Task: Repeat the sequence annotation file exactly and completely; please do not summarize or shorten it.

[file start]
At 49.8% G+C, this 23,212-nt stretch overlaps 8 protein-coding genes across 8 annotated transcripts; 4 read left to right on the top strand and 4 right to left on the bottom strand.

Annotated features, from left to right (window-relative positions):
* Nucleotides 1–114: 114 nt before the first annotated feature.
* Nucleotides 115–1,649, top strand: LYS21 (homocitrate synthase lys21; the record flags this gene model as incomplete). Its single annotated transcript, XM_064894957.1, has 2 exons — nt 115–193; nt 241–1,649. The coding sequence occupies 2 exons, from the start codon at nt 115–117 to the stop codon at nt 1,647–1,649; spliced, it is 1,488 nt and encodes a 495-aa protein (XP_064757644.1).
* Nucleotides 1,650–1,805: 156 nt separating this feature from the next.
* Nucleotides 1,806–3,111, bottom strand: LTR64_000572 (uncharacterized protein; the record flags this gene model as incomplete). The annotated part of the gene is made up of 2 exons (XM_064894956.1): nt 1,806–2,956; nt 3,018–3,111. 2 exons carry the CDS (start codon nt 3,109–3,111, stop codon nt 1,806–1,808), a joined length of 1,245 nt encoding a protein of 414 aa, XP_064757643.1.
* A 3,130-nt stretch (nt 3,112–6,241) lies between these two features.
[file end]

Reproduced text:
At 49.8% G+C, this 23,212-nt stretch overlaps 8 protein-coding genes across 8 annotated transcripts; 4 read left to right on the top strand and 4 right to left on the bottom strand.

Annotated features, from left to right (window-relative positions):
* Nucleotides 1–114: 114 nt before the first annotated feature.
* Nucleotides 115–1,649, top strand: LYS21 (homocitrate synthase lys21; the record flags this gene model as incomplete). Its single annotated transcript, XM_064894957.1, has 2 exons — nt 115–193; nt 241–1,649. The coding sequence occupies 2 exons, from the start codon at nt 115–117 to the stop codon at nt 1,647–1,649; spliced, it is 1,488 nt and encodes a 495-aa protein (XP_064757644.1).
* Nucleotides 1,650–1,805: 156 nt separating this feature from the next.
* Nucleotides 1,806–3,111, bottom strand: LTR64_000572 (uncharacterized protein; the record flags this gene model as incomplete). The annotated part of the gene is made up of 2 exons (XM_064894956.1): nt 1,806–2,956; nt 3,018–3,111. 2 exons carry the CDS (start codon nt 3,109–3,111, stop codon nt 1,806–1,808), a joined length of 1,245 nt encoding a protein of 414 aa, XP_064757643.1.
* A 3,130-nt stretch (nt 3,112–6,241) lies between these two features.